ampulla

Definitions

  • WordNet 3.6
    • n ampulla a flask that has two handles; used by Romans for wines or oils
    • n ampulla the dilated portion of a canal or duct especially of the semicircular canals of the ear
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Webster's Revised Unabridged Dictionary
    • Ampulla (Eccl) A cruet for the wine and water at Mass.
    • Ampulla (Rom. Antiq) A narrow-necked vessel having two handles and bellying out like a jug.
    • Ampulla (Biol) Any membranous bag shaped like a leathern bottle, as the dilated end of a vessel or duct; especially the dilations of the semicircular canals of the ear.
    • Ampulla (Eccl) The vase in which the holy oil for chrism, unction, or coronation is kept.
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Century Dictionary and Cyclopedia
    • n ampulla In Roman antiquity, a bottle with a narrow neck and a body more or less nearly globular in shape, usually made of glass or earthenware, rarely of more valuable materials, and used, like the Greek aryballos, bombylios, etc., for carrying oil for anointing the body and for many other purposes.
    • n ampulla Eccles.: In the Roman Catholic Church, a cruet, regularly made of transparent glass, for holding the wine and water used at the altar. See ama. Also written amula. A vessel for holding the consecrated oil or chrism used in various church rites and at the coronation of kings. The ampulla used at coronations in England is in the form of an eagle, of pure gold, richly chased. The famous ampulla formerly used in France, kept at Rheims, and reputed to have been brought from heaven by a dove for the baptism of Clovis I., was broken at the Revolution; but a portion of its oil is said to have been preserved and to have been used at the coronation of Charles X. Formerly ampul.
    • n ampulla In the middle ages, a small bottle-shaped flask, often of glass, sometimes of lead, used by travelers, and especially by pilgrims. Sometimes these were used as pilgrims' signs (which see, under pilgrim).
    • n ampulla In anat: The dilated part of the membranous semicircular canals in the ear. The enlargement of a galactophorous duct beneath the areola in the human mammary gland. Also called sinus.
    • n ampulla In botany, a small bladder or flask-shaped organ attached to the roots or immersed leaves of some aquatic plants, as in Utricularia (which see).
    • n ampulla In zoology: In Vermes, a terminal dilatation of the efferent seminal ducts, In Brachiopoda, one of the contractile mammillary processes of the sinuses of the pallial lobes, as in Lingula. In certain ducks, one of the chambers or dilatations of the tracheal tympanum or labyrinth. See tympanum. There may be but one ampulla, or there may be one on each side. [Little used in this sense.] In hydroid polyps, the cavity of a vesicular marginal body connected by a canal with the gastrovascular system. In echinoderms, one of the diverticula of the branched ambulacral canals; a sort of Polian vesicle of the ambulacral suckers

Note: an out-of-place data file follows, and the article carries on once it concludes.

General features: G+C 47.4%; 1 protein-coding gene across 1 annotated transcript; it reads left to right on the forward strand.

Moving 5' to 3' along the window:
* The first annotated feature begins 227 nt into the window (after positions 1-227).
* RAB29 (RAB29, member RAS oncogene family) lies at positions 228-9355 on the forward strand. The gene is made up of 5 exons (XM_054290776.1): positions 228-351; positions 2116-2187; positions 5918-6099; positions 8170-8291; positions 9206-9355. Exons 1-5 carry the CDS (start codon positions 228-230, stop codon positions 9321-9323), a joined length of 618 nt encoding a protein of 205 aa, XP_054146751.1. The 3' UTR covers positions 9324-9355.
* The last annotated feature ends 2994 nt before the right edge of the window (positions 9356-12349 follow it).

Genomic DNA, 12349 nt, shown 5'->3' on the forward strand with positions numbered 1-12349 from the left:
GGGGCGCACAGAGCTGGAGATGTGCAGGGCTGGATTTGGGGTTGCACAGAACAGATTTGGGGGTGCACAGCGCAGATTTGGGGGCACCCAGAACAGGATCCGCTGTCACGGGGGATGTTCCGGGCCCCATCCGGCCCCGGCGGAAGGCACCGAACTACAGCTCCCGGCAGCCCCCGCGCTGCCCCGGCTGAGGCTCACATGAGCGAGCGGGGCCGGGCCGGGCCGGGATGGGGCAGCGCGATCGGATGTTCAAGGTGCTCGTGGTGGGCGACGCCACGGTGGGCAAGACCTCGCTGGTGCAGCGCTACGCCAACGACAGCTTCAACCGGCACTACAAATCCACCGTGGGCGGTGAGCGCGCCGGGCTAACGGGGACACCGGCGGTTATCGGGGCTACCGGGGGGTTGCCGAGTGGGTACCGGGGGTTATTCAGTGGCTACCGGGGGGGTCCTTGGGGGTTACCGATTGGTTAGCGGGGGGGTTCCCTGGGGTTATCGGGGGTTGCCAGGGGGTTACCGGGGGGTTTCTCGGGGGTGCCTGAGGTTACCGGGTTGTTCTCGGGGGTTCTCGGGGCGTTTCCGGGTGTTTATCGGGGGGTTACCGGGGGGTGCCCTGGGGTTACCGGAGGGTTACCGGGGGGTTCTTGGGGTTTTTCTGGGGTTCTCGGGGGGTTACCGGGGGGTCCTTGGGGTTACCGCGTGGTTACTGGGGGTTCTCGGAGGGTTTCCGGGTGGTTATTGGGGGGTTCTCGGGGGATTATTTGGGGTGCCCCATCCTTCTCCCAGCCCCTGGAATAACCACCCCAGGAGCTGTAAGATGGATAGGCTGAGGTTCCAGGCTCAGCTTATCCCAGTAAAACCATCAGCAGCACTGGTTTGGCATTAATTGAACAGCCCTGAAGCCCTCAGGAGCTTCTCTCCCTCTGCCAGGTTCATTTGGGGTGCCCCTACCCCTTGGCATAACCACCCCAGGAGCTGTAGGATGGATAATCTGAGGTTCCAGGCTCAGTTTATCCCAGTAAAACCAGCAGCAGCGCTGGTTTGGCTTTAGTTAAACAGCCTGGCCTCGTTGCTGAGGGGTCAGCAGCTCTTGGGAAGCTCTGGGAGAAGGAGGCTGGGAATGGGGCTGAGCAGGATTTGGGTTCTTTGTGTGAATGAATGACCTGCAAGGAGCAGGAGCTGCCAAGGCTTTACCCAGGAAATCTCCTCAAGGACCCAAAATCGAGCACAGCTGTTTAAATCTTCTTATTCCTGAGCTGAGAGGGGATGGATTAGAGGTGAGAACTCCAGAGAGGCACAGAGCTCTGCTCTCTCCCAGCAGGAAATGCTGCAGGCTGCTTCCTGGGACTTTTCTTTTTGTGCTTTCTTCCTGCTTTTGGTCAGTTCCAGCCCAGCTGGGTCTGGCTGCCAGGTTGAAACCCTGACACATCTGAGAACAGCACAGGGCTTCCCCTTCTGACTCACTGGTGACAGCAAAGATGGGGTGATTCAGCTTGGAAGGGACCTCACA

• n ampulla In Hydrocorallinæ, a pit formed in the cœnenchyma for the reception of gonophores.
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Chambers's Twentieth Century Dictionary
    • n Ampulla am-pul′la a small two-handled flask or bottle for holding liquids or unguents: a vessel for holding consecrated oil or chrism, esp. at the coronation of kings: a kind of cruet of transparent glass for holding the wine and water used at the altar:
    • n Ampulla am-pul′la (biol.) the dilated end of any canal or duct in an animal body, also the spongiole of a root in plants
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Etymology

Webster's Revised Unabridged Dictionary
L.
Chambers's Twentieth Century Dictionary
L.; made up of amb, on both sides, and olla, a jar; or an irregular dim. of amphora, a flagon.

Usage

In literature:

Associated Words: chrismatory, chrismation, chrismal, cruet, ampulla, unction.
"Putnam's Word Book" by Louis A. Flemming
Zorzi began to make the spout, for it was a large ampulla that he was fashioning.
"Marietta" by F. Marion Crawford
The holy ampulla containing it is kept in the church of Saint Remi at Reims.
"The Life of Joan of Arc, Vol. 1 and 2 (of 2)" by Anatole France
But not less indubitable is it that he did not dash in pieces the sacred ampulla.
"France and the Republic" by William Henry Hurlbert
In his free hand Wardo clutched a brazen beaker, which the girl filled constantly from a fat-sided ampulla on her knee.
"Nicanor - Teller of Tales" by C. Bryson Taylor
The ampullae seem to serve that purpose in a limited degree.
"The Biology, Physiology and Sociology of Reproduction" by Winfield S. Hall
The vessel containing the oil wherewith the Kings of France were anointed, oil and ampulla being fabled to have come from Heaven.
"In Convent Walls" by Emily Sarah Holt
Those ampulla cells are sporidiiferous asci.
"Fungi: Their Nature and Uses" by Mordecai Cubitt Cooke
The ampulla of the French kings, kept at Rheims in the tomb of St. Remy, was destroyed in 1793.
"The New Gresham Encyclopedia. Vol. 1 Part 2" by Various
One end of each canal is dilated to form its ampulla.
"Encyclopaedia Britannica, 11th Edition, Volume 8, Slice 9" by Various
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In news:

Sphincterotomy has been advocated in the treatment of pancreatitis in order to minimize biliary reflux into the pancreas through a common outflow channel by diminishing resistance at the ampulla of Vater.
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